“All you need is love. But a little chocolate now and then doesn’t hurt.”

 — Charles M. Schulz

With Christmas wrapped up, Valentine’s Day making its mark, and Easter on the horizon, the notion of enjoying vast quantities of chocolate, or at least succumbing to a few morsels of sweet indulgence throughout the holidays goes without saying.

For those of us living on the First Coast, Peterbrooke Chocolatier is the brand that we know and rely upon for many of our holiday treats. While established in San Marco back in 1983, Peterbrooke has made a few changes along the way. Most notably, and finding demand exceeding the capacity of its original manufacturing facility, the company has recently moved to a larger and more convenient location in Mixon Town. It is near the rapidly emerging and dynamic neighborhood of Brooklyn. The company moved into a former bacon slicing factory that once belonged to Jones-Chambliss Meat Packers, back when Mixon Town was a working-class neighborhood bustling with industry. Peterbrooke’s pioneering choice to invest in a part of our urban core that needs revitalization is a testimony to its dedication to making life on the First Coast a little sweeter.

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This summer, Peterbrooke will be opening its doors to the community and to tourists at large as a decadent destination for chocolate lovers. On top of regularly scheduled facility tours and an introduction to chocolate making, there will be a variety of culinary programs and confectionery classes, a retail and gift shop, and a large meeting room for parties and business events. There will even be a garden featuring a live cocoa tree. If you’re like me, and are easily excited about all things chocolate, embrace the magic by learning about the growing of cocoa pods, the making of raw chocolate and finished chocolate products.

Peterbrooke sources the majority of its chocolate from growers in Africa, primarily the Ivory Coast, and is UTZ certified. The UTZ program looks after the growing regions for cocoa, coffee, tea, and hazelnuts, ensuring sustainable farming practices, good working conditions, better wages, respect for people and the planet, and finished products that buyers can trust and enjoy. It also works to support underlying issues that can affect the growers, including climate change, child labor and gender equality, and works in partnership with governments to strengthen the voice of smallholder farmers and other operators along the agricultural supply chain.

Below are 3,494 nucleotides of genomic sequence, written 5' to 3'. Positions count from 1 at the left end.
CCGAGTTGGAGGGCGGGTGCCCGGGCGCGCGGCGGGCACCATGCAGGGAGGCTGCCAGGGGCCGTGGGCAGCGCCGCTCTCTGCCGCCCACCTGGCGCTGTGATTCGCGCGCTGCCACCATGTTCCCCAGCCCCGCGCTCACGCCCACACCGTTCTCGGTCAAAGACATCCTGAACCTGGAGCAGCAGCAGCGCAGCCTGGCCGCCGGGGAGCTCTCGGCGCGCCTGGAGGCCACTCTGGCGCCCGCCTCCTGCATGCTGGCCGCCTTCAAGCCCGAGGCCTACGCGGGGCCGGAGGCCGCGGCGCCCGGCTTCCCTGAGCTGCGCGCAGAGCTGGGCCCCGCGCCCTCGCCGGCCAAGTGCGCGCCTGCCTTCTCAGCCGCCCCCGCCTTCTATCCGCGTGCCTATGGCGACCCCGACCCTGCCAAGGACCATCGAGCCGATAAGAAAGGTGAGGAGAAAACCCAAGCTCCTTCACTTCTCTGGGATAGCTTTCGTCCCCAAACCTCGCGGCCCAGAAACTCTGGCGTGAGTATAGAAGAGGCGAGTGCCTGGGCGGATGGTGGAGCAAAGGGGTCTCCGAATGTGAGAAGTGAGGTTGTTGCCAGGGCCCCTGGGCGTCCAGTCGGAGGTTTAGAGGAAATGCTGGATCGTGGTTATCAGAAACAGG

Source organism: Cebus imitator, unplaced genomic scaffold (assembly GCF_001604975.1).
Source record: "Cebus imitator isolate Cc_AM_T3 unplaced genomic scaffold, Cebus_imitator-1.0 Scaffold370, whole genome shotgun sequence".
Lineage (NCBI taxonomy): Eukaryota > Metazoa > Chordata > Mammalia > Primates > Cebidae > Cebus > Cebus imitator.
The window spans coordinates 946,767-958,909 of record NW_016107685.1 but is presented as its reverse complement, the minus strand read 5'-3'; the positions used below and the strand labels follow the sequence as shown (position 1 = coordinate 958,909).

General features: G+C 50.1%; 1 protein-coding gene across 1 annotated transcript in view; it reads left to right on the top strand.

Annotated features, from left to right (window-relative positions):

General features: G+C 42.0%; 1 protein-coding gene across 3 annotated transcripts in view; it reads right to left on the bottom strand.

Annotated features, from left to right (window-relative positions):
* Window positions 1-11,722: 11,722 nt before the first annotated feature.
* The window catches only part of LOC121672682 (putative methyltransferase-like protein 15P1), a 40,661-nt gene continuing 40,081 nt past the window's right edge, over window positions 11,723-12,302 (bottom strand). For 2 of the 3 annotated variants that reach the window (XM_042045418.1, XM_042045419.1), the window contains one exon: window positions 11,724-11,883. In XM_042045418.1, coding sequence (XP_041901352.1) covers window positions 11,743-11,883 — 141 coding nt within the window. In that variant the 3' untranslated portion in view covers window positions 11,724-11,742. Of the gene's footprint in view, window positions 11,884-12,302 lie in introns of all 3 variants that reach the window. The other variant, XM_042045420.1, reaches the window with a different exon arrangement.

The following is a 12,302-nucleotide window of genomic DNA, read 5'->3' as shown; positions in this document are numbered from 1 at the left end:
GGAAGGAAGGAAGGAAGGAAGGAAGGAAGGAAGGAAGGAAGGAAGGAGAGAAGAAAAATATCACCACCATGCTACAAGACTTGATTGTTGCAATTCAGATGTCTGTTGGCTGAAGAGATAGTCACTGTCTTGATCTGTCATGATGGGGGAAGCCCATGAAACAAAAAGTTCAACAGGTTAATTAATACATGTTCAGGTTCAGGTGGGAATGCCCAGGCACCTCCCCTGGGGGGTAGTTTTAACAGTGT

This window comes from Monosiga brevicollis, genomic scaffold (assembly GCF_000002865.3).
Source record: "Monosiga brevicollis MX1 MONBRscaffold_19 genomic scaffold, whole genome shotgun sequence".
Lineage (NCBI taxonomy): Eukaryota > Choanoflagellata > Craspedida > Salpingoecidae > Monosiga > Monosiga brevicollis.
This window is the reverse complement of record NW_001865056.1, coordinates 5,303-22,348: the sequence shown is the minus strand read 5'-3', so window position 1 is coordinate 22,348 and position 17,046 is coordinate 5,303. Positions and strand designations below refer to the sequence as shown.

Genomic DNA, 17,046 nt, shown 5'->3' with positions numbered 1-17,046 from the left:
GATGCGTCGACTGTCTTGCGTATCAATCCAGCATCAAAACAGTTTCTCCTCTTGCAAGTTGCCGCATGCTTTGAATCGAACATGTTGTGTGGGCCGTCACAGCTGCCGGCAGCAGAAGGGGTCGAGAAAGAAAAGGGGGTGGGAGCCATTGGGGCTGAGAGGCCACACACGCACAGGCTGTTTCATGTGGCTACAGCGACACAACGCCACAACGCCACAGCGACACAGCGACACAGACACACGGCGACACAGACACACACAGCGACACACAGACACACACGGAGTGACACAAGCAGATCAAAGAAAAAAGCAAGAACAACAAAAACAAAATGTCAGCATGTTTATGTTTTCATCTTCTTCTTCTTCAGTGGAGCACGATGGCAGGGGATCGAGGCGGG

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From a manufacturing perspective, the absence of automation in the facility is surprising. While there are machines used for mixing or maintaining the chocolate at perfect temperatures (an essential part of chocolate-making), the majority of the work is done lovingly, carefully and precisely by hand. Whether it is popping popcorn, pouring toffee, molding pralines, mixing gelato or baking cakes, the individuals are dedicated to each task; exercising tremendous care to ensure that every piece of deliciousness meets exacting specifications. While time consuming and painstaking, this is obviously part of the equation that has kept Peterbrooke relevant for so many years.

While the art of the chocolatier requires proper training and careful attention to detail, simplicity is at the heart of Peterbooke’s operations. According to Andy Stenson, vice president of marketing for Peterbrooke, “We like to keep everything as simple as possible. When the complexity of processing is kept simple, we can better control the quality, integrity and overall outcome of our products,” he says.

Along with expansion at the manufacturing level, Peterbrooke has enjoyed considerable franchise growth. With over 20 stores in operation, they continue to grow as neighborhood chocolate purveyors, making many of their hand-dipped chocolates on premise. Franchise owners undergo extensive training to learn the work of a chocolatier, with the expectation of making certain products in each store. Cultivating artisanship while embracing growth, Peterbrooke is a brand that strives to harness the balance between strong craft and good commerce. When the doors open to the Peterbrooke chocolate factory this year, we will be the first in line to celebrate what we hope is the first of many sweet new opportunities for the revitalization of Mixon Town.